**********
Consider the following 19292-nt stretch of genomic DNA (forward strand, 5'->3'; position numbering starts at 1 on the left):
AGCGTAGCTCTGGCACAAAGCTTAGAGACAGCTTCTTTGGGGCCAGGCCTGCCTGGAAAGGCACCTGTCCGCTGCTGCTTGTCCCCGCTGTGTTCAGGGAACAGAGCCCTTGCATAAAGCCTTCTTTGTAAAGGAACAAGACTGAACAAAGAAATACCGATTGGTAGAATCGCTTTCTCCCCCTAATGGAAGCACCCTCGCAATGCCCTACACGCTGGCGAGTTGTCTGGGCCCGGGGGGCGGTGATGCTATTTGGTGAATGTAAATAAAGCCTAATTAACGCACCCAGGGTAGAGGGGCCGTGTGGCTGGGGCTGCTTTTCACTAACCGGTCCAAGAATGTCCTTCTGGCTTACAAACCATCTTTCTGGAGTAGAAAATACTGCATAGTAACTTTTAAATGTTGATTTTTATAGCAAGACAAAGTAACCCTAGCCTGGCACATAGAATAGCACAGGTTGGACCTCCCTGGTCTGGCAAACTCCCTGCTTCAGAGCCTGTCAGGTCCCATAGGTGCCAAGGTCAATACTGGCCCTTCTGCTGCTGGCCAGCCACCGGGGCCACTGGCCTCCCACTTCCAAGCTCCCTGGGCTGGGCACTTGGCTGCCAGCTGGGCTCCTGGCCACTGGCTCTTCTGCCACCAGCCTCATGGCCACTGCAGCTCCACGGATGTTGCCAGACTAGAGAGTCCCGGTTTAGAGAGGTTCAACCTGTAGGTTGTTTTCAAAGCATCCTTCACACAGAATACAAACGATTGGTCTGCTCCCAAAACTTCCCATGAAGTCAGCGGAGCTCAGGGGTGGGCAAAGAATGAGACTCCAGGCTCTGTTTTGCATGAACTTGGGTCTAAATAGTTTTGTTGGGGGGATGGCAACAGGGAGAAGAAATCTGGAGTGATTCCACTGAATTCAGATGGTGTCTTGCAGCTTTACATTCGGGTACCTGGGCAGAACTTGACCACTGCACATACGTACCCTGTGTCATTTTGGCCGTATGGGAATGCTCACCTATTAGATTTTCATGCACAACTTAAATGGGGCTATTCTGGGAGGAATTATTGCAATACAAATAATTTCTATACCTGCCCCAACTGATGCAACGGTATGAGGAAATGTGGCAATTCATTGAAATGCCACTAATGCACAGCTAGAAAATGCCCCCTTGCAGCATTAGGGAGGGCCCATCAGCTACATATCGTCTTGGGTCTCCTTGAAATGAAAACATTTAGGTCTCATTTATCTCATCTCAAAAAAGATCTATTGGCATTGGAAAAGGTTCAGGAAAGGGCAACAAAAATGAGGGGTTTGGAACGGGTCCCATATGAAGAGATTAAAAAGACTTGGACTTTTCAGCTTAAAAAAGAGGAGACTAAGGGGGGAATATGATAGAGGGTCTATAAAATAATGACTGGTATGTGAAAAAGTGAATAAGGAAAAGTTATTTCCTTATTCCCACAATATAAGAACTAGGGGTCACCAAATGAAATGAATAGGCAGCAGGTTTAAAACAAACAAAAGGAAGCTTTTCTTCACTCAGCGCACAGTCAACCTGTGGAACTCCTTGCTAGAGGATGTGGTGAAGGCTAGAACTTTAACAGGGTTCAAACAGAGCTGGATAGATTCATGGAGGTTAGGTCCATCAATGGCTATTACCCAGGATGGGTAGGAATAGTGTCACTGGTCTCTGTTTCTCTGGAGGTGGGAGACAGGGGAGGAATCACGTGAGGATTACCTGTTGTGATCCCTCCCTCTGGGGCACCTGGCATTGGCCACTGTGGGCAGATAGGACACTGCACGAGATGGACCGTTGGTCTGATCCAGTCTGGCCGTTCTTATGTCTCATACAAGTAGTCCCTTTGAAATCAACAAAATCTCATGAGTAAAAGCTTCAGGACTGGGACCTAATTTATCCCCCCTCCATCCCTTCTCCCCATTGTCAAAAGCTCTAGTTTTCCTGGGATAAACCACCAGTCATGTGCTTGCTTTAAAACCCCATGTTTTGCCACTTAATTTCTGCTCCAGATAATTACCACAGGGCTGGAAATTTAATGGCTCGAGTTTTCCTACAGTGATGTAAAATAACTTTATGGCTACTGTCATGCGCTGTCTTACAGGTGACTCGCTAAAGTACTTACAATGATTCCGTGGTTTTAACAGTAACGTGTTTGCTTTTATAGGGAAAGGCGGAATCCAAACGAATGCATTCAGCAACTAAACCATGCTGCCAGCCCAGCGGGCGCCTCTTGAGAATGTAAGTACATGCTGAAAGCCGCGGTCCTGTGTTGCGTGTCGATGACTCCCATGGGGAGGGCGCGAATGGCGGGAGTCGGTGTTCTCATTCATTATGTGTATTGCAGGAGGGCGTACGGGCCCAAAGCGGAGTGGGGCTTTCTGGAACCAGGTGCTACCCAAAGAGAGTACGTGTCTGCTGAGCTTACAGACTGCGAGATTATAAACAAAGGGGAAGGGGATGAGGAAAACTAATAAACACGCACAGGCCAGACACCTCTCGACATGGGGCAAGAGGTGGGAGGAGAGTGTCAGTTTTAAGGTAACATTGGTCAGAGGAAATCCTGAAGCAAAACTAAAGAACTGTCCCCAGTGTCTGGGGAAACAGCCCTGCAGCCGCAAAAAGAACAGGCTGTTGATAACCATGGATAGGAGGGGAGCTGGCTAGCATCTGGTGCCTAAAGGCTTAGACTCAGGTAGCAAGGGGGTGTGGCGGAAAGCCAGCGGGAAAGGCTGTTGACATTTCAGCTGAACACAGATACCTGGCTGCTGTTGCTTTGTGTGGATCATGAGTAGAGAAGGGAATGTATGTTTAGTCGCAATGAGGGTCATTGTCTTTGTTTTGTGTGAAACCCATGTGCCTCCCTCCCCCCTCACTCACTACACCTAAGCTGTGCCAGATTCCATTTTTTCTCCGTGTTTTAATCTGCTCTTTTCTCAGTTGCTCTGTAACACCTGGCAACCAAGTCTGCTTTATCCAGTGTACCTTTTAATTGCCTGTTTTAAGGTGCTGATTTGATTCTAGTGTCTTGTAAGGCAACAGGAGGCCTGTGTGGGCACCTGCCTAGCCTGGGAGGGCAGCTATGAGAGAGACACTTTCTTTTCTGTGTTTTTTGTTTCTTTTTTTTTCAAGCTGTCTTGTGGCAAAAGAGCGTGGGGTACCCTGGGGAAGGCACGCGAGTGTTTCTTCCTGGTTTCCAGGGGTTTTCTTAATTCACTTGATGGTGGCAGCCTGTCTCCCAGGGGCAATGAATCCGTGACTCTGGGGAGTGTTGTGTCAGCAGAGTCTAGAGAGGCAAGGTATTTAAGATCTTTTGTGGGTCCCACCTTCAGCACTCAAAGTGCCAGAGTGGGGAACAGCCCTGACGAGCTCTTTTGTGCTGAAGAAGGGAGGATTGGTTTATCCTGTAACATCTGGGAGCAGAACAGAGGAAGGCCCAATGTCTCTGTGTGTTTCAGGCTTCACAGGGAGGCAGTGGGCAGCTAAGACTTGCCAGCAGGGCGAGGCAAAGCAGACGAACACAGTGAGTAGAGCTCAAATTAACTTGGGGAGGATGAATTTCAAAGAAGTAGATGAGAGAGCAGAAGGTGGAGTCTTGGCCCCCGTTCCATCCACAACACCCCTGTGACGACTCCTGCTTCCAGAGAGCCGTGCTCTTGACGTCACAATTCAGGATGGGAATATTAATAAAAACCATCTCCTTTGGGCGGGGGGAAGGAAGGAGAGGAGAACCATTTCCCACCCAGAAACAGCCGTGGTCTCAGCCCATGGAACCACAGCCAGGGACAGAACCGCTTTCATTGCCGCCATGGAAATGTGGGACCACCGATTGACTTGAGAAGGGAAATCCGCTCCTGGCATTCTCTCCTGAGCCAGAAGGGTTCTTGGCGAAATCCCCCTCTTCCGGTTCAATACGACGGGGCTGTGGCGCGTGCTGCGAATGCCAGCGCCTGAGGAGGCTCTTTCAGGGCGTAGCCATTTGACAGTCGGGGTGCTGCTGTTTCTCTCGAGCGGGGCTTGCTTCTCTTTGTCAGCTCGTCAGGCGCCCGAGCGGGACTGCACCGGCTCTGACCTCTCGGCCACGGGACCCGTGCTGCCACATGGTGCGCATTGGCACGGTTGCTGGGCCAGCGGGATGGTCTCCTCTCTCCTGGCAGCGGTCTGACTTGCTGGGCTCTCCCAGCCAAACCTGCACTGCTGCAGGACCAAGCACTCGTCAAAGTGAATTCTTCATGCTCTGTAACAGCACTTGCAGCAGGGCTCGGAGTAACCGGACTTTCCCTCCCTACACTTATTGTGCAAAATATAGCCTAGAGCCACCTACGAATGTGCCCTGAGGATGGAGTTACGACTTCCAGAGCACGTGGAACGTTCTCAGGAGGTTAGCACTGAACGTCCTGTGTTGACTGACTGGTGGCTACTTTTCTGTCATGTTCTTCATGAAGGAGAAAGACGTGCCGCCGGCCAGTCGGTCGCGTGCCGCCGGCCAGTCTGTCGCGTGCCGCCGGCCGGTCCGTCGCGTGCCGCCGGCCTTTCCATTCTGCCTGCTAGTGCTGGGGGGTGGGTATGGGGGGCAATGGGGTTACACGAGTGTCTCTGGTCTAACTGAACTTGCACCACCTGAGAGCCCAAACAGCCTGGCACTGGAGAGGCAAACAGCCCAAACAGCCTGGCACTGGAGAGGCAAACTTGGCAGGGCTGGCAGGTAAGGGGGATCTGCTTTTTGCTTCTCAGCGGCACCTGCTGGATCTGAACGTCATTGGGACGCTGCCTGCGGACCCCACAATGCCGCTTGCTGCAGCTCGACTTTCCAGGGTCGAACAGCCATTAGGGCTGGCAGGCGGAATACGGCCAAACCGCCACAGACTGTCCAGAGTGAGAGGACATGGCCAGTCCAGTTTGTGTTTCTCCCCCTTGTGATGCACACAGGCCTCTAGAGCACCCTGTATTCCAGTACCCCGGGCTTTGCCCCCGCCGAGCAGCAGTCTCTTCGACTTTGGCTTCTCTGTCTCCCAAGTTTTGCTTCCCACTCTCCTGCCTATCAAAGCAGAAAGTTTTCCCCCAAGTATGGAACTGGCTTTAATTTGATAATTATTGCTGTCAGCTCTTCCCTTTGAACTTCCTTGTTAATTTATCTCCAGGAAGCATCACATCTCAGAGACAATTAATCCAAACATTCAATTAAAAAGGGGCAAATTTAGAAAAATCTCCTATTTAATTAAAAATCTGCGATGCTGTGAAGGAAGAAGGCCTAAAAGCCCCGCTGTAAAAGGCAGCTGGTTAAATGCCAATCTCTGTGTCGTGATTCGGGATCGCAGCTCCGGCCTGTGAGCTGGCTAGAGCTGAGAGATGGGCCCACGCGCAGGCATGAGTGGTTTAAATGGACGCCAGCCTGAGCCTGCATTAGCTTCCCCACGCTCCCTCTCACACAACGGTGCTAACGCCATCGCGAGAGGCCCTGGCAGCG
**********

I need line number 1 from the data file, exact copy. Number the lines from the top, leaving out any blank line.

Consider the following 19292-nt stretch of genomic DNA (forward strand, 5'->3'; position numbering starts at 1 on the left):